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Madera Biographies: STROMBECK

 

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THEODORE THURE STROMBECK

     Theodore Thure Strombeck was born in 1829 in Stockholm, Sweden, the son of a Collector of the Court. He ran away from home when he was 16 and went to sea as a cabin boy for two years.  In 1847 his ship sailed into the harbor of Yerba Buena, now San Francisco, where he left it.
     When gold was discovered, Strombeck rigged up a launch and started up the San Joaquin River to Stockton, which then was the main distributing point to the mining country. After two years shipping freight, Strombeck made another move to the southern mines and at Coarsegold Gulch and the Fresno River he not only engaged in mining but also supplied the adjacent camps with meat. Since there were no roads at the time his supplies had to be taken over the trails by Pack train. By that time, the summer of 1851, the Fresno River country was well populated. About that time Strombeck gave himself the name of "Swede Bill."
     Many of the Indians in the lower hills were friendly but the Monos, living along the Sierra ranges, viewed the white man with distrust. Warfare developed when Monos murdered two men at Fine Gold, a mining camp a few miles from Coarsegold. The Mariposa Battalion was formed to go in pursuit of the Indians, and Strombeck was a member of the expedition. Strombeck was in Company B, commanded by Captain John Boling. Major James D. Savage headed the battalion  which discovered  Yosemite Valley and gave it its name after the Indian tribe found as its inhabitants. Strombeck was one of the first to see its beauties.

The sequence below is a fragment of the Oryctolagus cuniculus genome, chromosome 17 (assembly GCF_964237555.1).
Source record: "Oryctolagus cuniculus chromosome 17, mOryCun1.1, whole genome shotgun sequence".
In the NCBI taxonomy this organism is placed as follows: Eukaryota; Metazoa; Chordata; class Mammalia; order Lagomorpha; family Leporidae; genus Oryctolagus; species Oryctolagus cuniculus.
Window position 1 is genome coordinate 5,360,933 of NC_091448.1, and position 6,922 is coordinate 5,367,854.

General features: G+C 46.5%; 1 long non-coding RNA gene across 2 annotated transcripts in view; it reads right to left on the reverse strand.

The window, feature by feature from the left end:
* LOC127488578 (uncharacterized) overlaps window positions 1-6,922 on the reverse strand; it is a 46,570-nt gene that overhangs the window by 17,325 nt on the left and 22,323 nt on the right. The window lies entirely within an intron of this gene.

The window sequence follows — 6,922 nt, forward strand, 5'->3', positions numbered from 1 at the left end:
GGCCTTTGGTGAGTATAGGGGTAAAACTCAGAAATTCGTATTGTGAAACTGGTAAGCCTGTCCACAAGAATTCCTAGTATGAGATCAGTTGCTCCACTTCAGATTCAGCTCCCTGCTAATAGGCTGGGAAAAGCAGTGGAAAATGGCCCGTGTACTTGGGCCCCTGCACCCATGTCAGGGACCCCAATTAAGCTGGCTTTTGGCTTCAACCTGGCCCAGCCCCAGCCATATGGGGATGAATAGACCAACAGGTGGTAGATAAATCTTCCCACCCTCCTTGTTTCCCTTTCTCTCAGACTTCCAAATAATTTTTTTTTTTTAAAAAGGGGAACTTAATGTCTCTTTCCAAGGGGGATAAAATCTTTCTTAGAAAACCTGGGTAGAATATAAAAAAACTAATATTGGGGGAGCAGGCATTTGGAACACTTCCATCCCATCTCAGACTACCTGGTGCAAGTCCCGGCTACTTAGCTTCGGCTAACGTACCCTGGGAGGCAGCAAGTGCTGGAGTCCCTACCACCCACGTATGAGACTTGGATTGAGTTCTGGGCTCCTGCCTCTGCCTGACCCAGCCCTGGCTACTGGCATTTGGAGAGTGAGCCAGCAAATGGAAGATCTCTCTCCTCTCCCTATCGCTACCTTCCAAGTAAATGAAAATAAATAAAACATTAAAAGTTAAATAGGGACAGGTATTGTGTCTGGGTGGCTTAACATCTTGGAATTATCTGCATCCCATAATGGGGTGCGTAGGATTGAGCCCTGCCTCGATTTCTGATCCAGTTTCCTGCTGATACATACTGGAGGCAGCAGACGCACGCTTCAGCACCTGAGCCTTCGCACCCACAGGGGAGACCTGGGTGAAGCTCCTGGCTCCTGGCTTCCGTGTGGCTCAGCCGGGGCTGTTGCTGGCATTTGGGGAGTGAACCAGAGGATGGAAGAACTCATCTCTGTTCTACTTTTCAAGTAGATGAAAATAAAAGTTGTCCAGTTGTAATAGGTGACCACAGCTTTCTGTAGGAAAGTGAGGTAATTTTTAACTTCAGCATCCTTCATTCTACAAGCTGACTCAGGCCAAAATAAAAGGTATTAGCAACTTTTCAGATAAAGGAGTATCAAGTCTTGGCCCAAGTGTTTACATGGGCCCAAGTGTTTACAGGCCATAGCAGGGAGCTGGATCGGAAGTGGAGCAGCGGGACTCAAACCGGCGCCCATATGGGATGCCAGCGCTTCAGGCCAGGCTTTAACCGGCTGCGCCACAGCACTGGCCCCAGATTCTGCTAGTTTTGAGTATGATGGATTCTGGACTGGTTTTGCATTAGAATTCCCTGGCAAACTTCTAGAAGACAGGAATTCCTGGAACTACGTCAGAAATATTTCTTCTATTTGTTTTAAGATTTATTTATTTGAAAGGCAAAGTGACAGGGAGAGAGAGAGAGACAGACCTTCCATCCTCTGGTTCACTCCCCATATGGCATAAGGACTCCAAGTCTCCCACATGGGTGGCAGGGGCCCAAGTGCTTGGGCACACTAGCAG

Strombeck's ranch here at Coarsegold was the rancheria of the Chukchansi tribe of Indians, many whom still are residents of the district. He married Memerite Melliot, the daughter of Chief Hawa of the Chuckchansi Indians. The daughters are Mrs. J. H. Elam of Coarsegold, Mrs. Fred O. Ninnis of Fresno, Mrs. Mary Jones of Coarsegold and Kathryn Strombeck. The sons included Fred, William, Leonard, Charles and John Strombeck. The Strombeck property later belonged to Will Krohn and is now the home of Mr. and Mrs. Charles Wells.
     Another of the ranches is known as The Crossing, situated where the Raymond-Coarsegold Road crosses  the Fresno River, six miles west of Coarsegold. The first post was an adobe building erected by John Ledford and George W. Carson. It was sold shortly after to J. L. Hunt and J. R. Nichols, and Nichols in turn, sold his holdings to J. R. Roan. The adobe was built in 1852. Three Frenchman left the Hunt & Roan post during the summer of '52 on a prospecting trip to the higher country. Two were killed by a band of Indians, the third made his way back to Coarsegold Gulch. From there a band of thirty miners went back with him, found the bodies near the valley and after burying them returned home.
     In 1855 the first tourist party to Yosemite left The Crossing. In the party were Walter Millard, Alexander Stairs and W. Hutchings, all of San Francisco. They made the trip with guides provided by John Hunt.
    Strombeck did the 1880 U.S. Census for District 1 of Fresno County, now Madera County. Because of his Indian wife he was able to survey the Indians in the county, a rare record for that period.
    Strombeck lived in the Coarsegold area until his death in 1911.



Last update: November 11, 2006
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